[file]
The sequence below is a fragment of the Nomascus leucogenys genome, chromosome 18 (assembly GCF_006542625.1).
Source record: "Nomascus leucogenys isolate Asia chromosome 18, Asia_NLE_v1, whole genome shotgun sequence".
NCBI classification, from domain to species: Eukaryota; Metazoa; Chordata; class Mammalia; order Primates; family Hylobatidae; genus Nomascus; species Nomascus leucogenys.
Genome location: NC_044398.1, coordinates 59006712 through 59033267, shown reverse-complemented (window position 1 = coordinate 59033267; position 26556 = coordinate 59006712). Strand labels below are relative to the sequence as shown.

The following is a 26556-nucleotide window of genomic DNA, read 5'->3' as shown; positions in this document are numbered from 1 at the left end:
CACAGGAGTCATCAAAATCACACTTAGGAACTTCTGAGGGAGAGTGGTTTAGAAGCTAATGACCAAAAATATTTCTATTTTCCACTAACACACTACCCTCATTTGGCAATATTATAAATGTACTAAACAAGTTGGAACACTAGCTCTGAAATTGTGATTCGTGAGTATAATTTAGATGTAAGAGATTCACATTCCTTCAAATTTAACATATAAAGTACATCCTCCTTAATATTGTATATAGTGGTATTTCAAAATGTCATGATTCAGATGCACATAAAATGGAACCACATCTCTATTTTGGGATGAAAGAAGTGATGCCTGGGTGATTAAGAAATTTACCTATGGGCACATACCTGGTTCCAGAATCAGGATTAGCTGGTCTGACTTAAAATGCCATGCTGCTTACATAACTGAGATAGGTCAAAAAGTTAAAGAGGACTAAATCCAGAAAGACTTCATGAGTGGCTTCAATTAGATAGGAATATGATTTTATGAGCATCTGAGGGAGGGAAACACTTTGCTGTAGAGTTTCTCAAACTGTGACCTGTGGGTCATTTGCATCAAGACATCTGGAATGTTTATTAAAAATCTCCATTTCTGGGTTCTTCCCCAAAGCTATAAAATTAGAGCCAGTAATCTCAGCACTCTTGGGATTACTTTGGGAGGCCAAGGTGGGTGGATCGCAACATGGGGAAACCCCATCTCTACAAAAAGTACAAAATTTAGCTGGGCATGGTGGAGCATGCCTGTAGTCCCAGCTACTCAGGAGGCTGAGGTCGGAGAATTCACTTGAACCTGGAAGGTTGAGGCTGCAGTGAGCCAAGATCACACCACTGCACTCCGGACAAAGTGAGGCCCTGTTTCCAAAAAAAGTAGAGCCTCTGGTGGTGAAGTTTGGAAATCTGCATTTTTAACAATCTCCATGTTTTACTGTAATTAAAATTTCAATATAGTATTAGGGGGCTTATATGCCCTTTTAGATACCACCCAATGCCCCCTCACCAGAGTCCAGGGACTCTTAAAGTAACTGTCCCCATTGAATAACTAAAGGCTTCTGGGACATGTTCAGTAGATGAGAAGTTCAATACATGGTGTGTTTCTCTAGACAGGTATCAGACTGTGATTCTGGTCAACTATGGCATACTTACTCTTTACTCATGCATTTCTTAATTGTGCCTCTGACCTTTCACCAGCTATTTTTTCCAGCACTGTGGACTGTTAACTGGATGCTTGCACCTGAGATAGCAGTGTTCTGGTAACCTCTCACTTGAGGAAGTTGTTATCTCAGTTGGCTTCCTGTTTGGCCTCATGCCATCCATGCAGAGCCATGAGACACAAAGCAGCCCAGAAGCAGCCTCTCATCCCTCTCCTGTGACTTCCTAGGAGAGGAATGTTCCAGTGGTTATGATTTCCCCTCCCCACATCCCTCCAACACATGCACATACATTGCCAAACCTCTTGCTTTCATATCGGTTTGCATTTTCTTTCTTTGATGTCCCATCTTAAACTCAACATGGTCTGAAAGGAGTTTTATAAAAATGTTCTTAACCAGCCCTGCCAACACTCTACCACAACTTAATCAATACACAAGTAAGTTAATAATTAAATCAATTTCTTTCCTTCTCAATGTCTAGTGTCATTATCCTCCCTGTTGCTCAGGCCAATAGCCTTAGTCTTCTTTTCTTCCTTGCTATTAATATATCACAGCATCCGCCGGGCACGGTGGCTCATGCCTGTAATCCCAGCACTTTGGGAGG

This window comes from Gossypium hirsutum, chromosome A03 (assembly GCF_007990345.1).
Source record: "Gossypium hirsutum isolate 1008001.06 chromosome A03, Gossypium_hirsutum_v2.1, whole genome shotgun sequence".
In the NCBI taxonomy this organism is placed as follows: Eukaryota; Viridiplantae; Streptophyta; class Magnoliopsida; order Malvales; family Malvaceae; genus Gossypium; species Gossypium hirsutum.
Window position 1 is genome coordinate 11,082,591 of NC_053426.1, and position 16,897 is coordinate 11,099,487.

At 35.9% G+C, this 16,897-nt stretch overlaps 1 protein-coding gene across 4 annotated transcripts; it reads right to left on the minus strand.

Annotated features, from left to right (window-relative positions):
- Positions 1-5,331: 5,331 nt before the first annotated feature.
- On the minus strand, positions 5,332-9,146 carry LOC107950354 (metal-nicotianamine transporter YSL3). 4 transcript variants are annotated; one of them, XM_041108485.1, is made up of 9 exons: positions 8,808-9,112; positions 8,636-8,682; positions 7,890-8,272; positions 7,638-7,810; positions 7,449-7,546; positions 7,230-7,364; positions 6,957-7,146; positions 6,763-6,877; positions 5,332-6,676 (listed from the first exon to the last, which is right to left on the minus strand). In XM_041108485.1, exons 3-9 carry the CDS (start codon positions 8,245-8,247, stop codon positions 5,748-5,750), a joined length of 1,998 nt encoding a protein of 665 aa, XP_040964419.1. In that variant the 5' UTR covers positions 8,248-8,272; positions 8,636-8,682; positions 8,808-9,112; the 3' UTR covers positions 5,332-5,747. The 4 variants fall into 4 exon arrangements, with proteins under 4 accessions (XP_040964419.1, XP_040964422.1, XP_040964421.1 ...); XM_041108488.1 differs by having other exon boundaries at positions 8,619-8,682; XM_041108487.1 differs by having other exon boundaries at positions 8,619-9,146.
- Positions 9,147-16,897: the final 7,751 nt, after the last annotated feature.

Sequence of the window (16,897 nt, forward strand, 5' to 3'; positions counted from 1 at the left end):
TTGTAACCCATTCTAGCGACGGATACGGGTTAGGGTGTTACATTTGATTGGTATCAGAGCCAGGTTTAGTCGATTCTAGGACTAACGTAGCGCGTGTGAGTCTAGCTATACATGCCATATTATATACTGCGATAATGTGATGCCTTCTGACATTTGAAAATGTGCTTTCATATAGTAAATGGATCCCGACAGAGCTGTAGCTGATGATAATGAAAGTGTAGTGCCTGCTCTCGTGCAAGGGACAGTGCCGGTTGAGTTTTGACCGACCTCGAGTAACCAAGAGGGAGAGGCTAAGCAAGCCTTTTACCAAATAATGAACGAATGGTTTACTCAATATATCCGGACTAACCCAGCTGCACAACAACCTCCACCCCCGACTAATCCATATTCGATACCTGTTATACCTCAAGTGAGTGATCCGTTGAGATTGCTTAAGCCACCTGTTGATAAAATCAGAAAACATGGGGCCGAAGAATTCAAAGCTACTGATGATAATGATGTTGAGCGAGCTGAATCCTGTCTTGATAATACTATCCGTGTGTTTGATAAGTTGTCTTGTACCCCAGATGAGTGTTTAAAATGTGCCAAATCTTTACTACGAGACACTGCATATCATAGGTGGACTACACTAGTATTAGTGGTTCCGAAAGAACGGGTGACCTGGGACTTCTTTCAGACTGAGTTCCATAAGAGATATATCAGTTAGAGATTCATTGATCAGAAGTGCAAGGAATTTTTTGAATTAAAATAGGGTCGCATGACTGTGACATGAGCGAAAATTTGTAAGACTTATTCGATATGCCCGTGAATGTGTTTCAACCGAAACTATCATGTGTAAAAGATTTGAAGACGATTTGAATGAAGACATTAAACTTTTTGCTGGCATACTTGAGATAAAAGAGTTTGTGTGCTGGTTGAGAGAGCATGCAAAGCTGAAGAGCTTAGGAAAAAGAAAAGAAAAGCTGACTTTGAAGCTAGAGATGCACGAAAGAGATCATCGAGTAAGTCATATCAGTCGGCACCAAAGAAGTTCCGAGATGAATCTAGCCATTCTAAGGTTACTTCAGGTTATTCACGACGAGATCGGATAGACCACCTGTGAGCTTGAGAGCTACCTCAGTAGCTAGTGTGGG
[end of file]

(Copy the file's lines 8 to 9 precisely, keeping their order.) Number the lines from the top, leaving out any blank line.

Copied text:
Source record: "Gossypium hirsutum isolate 1008001.06 chromosome A03, Gossypium_hirsutum_v2.1, whole genome shotgun sequence".
In the NCBI taxonomy this organism is placed as follows: Eukaryota; Viridiplantae; Streptophyta; class Magnoliopsida; order Malvales; family Malvaceae; genus Gossypium; species Gossypium hirsutum.